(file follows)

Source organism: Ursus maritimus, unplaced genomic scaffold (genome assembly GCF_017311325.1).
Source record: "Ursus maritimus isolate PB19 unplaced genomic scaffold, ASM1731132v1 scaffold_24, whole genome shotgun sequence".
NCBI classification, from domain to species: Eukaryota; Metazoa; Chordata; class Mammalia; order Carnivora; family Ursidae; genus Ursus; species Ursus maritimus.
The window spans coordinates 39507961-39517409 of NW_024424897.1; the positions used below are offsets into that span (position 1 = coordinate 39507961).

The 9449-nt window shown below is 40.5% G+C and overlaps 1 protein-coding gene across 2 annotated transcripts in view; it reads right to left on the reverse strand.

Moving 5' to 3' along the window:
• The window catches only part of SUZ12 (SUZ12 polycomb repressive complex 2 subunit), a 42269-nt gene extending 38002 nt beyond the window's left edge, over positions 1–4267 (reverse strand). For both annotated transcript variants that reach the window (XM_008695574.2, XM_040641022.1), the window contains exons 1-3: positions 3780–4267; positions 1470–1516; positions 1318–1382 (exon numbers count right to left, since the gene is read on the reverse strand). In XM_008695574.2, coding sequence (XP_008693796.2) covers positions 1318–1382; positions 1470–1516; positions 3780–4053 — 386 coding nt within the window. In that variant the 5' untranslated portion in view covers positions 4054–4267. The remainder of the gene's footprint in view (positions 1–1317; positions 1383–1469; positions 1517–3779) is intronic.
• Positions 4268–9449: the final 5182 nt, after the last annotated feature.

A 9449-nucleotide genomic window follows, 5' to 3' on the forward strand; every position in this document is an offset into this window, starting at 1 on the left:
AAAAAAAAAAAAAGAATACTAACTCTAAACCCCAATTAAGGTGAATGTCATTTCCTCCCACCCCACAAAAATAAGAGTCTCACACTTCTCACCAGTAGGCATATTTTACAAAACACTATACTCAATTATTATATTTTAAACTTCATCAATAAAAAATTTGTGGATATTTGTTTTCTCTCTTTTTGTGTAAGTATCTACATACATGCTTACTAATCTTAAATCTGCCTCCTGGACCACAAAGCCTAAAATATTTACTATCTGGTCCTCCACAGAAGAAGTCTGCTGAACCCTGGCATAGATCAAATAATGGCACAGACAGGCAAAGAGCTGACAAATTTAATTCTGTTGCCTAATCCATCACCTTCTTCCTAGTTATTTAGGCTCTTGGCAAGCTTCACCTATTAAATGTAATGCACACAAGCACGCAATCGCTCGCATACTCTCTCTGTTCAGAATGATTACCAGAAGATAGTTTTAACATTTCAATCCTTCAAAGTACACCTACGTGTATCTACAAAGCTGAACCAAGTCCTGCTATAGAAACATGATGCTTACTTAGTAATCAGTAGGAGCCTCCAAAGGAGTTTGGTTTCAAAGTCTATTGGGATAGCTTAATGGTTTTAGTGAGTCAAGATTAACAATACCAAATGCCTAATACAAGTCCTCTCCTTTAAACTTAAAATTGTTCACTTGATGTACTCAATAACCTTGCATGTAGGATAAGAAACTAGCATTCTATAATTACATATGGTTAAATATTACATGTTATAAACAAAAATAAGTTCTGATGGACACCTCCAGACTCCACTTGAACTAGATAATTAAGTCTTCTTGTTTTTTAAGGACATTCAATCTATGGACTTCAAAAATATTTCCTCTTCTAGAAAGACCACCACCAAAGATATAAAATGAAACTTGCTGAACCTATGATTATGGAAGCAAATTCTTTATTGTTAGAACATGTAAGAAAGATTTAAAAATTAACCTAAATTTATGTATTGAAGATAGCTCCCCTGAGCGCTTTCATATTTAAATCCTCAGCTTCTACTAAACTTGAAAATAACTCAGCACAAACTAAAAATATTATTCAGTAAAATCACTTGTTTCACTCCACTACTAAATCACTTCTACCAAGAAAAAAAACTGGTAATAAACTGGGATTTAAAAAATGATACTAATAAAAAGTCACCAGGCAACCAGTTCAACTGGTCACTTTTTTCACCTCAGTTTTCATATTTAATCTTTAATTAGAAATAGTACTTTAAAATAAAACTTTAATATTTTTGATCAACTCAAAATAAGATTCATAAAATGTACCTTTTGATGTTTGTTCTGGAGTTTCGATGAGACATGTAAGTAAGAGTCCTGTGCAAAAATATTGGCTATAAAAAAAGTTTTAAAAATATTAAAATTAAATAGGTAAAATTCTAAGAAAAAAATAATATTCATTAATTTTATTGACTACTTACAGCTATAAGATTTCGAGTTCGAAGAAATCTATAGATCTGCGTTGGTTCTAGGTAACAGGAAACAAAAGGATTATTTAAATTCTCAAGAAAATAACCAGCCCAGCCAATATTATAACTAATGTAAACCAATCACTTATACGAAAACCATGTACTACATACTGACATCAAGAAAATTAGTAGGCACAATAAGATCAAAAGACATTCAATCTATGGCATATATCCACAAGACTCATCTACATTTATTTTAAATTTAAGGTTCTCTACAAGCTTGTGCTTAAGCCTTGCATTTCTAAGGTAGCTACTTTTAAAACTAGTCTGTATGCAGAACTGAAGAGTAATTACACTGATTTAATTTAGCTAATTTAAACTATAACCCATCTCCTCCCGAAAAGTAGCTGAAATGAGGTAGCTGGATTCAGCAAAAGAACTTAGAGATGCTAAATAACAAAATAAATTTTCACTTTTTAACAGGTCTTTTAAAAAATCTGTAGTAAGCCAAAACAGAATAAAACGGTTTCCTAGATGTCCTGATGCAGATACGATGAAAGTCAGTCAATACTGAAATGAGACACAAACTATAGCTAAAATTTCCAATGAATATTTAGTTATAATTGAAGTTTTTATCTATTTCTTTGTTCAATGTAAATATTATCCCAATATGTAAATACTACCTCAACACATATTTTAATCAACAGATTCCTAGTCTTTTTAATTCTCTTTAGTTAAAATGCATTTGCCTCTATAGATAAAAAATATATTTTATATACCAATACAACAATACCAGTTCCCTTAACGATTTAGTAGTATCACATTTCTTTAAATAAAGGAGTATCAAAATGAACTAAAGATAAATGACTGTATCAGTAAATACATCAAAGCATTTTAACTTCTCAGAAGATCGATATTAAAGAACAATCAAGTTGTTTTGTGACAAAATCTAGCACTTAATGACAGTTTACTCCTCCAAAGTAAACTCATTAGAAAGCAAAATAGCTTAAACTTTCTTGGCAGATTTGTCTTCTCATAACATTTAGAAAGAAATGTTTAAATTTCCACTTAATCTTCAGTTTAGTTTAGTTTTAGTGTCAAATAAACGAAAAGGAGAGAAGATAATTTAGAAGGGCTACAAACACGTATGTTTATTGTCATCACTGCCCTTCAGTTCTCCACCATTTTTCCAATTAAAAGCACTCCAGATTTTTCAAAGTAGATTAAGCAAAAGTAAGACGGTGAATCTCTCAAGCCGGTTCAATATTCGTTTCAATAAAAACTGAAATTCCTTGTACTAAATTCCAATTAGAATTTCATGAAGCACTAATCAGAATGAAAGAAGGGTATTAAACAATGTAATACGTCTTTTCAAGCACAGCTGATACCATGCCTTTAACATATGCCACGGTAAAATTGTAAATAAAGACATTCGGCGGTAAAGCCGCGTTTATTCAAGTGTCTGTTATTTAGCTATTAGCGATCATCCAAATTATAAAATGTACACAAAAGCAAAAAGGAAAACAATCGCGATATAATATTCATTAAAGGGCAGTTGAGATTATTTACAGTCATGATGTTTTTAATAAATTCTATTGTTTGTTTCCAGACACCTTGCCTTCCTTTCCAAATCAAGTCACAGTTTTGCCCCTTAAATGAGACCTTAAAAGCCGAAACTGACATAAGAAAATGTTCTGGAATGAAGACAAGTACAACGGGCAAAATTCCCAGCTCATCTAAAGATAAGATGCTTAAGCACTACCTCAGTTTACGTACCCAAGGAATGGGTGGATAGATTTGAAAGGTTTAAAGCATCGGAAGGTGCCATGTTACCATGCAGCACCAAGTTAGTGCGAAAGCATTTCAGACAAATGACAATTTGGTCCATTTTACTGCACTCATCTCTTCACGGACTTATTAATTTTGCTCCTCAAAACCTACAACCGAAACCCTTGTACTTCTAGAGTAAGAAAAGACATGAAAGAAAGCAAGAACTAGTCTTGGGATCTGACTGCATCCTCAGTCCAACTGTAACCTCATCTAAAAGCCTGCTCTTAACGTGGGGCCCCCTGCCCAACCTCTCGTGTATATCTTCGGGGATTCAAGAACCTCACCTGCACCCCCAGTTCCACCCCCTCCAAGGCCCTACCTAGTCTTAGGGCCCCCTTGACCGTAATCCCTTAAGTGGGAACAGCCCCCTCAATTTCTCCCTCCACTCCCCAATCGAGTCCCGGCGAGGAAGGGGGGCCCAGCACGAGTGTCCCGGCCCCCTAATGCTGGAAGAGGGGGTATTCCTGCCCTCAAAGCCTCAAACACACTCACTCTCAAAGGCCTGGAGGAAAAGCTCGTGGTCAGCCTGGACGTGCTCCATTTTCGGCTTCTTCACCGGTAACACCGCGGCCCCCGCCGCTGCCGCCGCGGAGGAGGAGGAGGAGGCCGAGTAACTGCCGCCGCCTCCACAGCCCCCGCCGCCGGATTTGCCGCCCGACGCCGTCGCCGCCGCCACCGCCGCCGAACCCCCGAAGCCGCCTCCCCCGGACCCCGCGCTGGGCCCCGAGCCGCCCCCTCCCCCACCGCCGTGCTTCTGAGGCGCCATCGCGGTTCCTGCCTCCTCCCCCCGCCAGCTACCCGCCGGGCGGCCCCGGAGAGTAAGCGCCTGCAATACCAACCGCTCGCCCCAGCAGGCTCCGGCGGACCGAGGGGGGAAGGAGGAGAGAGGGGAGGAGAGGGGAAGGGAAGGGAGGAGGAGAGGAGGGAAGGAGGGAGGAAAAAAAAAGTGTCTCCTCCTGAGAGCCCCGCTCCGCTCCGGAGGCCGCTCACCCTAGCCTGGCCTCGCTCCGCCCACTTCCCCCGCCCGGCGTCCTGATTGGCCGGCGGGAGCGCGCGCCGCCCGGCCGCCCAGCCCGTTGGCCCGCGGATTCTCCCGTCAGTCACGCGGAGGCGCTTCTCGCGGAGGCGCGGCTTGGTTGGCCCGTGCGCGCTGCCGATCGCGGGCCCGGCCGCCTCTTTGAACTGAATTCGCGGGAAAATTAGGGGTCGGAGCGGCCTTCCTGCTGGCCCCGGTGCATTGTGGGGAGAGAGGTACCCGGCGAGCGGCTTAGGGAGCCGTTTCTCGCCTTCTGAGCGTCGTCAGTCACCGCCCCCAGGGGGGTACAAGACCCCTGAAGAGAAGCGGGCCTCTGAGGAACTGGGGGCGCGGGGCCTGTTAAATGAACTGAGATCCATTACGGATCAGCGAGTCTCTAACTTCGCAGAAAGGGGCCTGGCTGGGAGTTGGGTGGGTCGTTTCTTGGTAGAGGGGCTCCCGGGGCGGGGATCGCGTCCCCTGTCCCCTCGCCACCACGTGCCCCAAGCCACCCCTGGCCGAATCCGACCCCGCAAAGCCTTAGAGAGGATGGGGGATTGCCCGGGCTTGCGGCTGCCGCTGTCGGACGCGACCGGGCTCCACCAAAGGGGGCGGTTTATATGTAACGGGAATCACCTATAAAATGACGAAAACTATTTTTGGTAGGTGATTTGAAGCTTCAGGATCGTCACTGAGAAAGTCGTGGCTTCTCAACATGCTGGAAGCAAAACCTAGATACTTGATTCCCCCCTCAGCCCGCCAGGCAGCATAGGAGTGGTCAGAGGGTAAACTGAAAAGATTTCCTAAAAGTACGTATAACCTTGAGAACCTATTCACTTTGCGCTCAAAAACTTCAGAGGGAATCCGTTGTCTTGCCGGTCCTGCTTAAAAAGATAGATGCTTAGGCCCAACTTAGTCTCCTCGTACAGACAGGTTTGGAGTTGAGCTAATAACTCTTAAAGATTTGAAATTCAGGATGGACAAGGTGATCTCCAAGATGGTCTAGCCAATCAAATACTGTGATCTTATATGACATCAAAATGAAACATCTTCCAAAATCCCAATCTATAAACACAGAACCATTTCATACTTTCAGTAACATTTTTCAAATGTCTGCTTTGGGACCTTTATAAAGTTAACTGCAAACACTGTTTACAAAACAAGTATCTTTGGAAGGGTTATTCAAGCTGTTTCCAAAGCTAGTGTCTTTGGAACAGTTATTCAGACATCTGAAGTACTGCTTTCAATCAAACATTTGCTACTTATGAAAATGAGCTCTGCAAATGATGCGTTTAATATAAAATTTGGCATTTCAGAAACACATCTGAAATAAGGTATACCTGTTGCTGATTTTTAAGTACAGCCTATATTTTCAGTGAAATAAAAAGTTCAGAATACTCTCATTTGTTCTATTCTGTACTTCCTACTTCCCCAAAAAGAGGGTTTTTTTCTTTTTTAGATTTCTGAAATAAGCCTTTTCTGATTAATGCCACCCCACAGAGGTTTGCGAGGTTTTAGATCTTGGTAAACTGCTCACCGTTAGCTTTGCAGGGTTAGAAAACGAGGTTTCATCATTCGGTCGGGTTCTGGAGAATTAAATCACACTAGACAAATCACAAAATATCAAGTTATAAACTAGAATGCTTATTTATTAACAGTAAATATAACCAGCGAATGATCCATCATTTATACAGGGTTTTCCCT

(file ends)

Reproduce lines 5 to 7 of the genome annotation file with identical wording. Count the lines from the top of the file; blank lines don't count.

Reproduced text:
The 9449-nt window shown below is 40.5% G+C and overlaps 1 protein-coding gene across 2 annotated transcripts in view; it reads right to left on the reverse strand.

Moving 5' to 3' along the window:
• The window catches only part of SUZ12 (SUZ12 polycomb repressive complex 2 subunit), a 42269-nt gene extending 38002 nt beyond the window's left edge, over positions 1–4267 (reverse strand). For both annotated transcript variants that reach the window (XM_008695574.2, XM_040641022.1), the window contains exons 1-3: positions 3780–4267; positions 1470–1516; positions 1318–1382 (exon numbers count right to left, since the gene is read on the reverse strand). In XM_008695574.2, coding sequence (XP_008693796.2) covers positions 1318–1382; positions 1470–1516; positions 3780–4053 — 386 coding nt within the window. In that variant the 5' untranslated portion in view covers positions 4054–4267. The remainder of the gene's footprint in view (positions 1–1317; positions 1383–1469; positions 1517–3779) is intronic.